A 67-year-old woman was admitted to the Neurological Emergency Unit of the Medical University of Graz with altered mental status and vomiting, progressing to a comatose state (Glasgow Coma Scale—GCS = 5). Her relatives reported normal communication and the absence of any symptoms the day before admission, with progressive unresponsiveness and dizziness within twelve hours. Upon arrival, the patient showed body temperature = 35.9°C, blood pressure = 110/60 mmHg, tachycardia (105 beats per minute), and eupnea. Though unconscious, the patient did initially nonverbally react to commands, but within minutes she reacted only to deep pain stimuli (GCS = 5). Flumazenil and naloxone did not have any effect. A rapid urine drug screen test was negative. Her medical history comprised longstanding multiple sclerosis with impaired mobility (wheelchair-bound), breast cancer, and osteoporosis. The patient had been on high-dose oral baclofen therapy for years (75 mg/day). Laboratory data (Table I) revealed leukocytosis (white blood cell count = 25 × 109/L, of which 86% neutrophils), acute kidney injury (creatinine = 3.0 mg/dL, while three weeks before it was = 1.0 mg/dl), and increased levels of C-reactive protein and procalcitonin. An initial arterial blood gas analysis showed no relevant pathology.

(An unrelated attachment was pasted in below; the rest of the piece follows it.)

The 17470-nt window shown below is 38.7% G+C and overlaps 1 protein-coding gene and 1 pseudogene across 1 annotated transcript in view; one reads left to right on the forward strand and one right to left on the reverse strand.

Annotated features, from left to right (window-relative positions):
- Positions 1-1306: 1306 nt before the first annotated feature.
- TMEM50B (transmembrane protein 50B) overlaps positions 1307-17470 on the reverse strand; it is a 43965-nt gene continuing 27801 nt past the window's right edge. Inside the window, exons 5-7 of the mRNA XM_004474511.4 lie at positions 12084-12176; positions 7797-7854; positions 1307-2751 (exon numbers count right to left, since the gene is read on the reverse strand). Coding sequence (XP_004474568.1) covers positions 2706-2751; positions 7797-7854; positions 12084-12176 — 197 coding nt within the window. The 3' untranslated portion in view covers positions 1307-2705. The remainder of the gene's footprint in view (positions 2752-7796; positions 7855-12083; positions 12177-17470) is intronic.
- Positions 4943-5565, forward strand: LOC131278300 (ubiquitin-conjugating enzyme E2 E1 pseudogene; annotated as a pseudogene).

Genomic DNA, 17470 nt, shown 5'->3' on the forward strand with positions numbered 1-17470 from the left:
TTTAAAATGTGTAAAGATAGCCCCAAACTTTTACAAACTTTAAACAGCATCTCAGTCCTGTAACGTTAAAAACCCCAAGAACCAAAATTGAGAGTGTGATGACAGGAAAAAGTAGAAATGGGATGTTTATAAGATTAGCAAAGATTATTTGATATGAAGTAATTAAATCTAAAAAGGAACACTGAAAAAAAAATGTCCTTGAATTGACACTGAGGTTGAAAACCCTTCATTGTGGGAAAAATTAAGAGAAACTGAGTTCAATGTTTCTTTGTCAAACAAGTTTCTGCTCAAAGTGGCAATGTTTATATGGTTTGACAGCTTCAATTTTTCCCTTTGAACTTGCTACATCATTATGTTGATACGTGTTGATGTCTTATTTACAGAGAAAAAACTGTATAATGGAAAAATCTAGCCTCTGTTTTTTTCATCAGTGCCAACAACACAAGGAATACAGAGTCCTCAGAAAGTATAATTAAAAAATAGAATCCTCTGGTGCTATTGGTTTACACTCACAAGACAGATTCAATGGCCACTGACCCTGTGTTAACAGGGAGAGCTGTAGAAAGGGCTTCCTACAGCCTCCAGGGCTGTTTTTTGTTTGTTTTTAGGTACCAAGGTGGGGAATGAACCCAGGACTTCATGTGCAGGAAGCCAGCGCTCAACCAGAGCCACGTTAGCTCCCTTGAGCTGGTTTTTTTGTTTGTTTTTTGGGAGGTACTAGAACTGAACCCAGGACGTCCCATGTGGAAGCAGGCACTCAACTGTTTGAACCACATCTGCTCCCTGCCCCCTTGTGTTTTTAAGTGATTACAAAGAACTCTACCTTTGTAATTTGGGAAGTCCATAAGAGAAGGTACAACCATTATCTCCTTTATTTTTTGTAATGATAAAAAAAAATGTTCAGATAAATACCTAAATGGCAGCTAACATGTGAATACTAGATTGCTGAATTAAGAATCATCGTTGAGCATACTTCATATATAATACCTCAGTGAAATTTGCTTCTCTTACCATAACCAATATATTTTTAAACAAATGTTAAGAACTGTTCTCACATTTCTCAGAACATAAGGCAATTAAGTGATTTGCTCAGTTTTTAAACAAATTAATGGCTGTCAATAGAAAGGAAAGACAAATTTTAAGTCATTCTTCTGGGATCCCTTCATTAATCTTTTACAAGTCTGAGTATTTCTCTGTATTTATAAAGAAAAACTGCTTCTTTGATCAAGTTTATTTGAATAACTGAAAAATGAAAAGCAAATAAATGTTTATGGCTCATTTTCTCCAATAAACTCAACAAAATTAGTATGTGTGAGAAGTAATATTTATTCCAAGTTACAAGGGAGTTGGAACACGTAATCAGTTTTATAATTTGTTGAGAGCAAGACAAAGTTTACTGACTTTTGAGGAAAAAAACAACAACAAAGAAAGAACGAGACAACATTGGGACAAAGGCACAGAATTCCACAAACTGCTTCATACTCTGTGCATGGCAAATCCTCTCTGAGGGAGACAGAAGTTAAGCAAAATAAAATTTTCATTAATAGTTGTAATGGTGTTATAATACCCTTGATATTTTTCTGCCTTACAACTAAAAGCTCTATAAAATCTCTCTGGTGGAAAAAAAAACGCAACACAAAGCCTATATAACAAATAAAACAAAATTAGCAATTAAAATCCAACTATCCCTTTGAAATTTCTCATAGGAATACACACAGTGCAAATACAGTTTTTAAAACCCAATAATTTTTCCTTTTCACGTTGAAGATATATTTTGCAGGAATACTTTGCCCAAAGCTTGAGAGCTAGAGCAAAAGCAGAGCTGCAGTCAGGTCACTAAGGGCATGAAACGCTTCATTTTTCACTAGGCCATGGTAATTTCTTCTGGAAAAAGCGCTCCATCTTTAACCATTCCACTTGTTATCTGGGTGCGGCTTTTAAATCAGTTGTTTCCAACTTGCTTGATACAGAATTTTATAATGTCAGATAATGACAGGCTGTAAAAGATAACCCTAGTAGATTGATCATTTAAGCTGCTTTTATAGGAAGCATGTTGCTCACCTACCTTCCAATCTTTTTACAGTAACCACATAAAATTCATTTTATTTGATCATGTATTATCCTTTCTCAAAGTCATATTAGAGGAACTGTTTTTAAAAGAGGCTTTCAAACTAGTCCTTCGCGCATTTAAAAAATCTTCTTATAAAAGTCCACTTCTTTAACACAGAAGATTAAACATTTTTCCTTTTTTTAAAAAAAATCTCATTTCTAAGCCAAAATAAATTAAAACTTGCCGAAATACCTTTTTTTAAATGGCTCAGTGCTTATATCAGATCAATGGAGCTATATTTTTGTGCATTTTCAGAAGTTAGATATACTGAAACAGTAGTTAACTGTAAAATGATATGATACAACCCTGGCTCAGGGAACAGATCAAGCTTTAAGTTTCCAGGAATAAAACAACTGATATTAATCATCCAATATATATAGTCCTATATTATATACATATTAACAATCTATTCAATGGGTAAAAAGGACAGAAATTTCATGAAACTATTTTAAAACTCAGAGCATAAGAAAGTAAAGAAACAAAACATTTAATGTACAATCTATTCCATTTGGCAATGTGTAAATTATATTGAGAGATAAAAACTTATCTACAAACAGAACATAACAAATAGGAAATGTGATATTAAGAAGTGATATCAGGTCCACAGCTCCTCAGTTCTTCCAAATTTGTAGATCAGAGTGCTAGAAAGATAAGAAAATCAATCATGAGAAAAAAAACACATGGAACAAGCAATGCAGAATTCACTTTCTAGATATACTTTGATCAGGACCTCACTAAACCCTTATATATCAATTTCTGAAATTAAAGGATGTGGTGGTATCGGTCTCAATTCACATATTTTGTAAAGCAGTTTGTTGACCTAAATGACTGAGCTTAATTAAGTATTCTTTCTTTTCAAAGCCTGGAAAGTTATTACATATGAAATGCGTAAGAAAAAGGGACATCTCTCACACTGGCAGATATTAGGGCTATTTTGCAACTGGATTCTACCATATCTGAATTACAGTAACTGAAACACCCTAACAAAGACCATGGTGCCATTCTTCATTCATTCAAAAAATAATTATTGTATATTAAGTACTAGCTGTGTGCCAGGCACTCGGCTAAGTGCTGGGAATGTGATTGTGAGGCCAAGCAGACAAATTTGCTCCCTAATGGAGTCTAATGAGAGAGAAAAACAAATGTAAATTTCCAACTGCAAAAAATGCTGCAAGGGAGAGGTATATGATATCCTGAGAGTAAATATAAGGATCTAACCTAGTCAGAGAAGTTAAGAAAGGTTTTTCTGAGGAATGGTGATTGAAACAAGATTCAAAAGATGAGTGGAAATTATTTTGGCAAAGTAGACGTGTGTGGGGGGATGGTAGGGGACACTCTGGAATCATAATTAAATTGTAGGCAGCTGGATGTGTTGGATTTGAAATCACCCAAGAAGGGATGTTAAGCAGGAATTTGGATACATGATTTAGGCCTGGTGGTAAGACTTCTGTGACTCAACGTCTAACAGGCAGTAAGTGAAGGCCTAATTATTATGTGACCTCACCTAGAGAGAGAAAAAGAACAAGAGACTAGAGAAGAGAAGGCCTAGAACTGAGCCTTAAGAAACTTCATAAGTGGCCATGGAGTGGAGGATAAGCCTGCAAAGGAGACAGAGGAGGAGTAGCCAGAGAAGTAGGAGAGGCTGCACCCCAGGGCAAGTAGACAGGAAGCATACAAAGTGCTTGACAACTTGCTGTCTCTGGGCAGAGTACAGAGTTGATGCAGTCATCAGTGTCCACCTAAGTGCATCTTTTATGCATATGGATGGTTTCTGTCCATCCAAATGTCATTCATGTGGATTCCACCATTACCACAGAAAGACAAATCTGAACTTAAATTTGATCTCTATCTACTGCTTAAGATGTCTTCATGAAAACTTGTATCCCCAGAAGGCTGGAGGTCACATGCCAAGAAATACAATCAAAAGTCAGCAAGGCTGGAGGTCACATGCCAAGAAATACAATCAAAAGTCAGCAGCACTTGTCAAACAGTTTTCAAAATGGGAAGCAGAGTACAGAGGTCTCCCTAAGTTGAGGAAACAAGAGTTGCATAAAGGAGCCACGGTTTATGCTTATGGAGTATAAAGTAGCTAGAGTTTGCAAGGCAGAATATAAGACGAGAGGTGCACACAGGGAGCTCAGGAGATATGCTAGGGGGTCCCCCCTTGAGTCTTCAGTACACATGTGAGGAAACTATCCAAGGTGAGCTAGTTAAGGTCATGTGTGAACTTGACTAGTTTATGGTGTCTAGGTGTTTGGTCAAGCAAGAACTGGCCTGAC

Detected level

Normal range

WBC (109/L)



RBC (1012/L)



Hb (g/dL)



HCT (%)



Thrombocytes (109/L)



CRP (mg/L)



Procalcitonin (ng/mL)



Glucose (mg/dL)



Sodium (mmol/L)



Potassium (mmol/L)



Chloride (mmol/L)



Calcium total (mmol/L)



Creatinine (mg/dL)



Urea (mg/dL)



eGFR (mL/min/1.73 m2)















CK (U/L)





aPTT (s)



Table I. Laboratory results at first presentation.

ALT = alanine aminotransferase; aPTT = activated partial thromboplastin time; AST = aspartate aminotransferase; CK = creatine kinase; CRP = C-reactive protein; eGFR = estimated glomerular filtration rate (CKD-EPI-formula); γGT = γ-glutamyl transferase; Hb = hemoglobin; HCT = hematocrit; INR = international normalized ratio; LDH = lactate dehydrogenase; RBC = red blood cell count; WBC = white blood cell count

Electrocardiography showed sinus tachycardia. Neurologic examination revealed mydriatic pupils with direct and consensual pupillary light reflexes, muscular hypotension with no spontaneous movement and absent plantar reflexes, but no meningeal signs. Urinary analysis suggested a urinary tract infection. Brain computed tomography scan (Figure 1) excluded bleeding and infarct demarcation.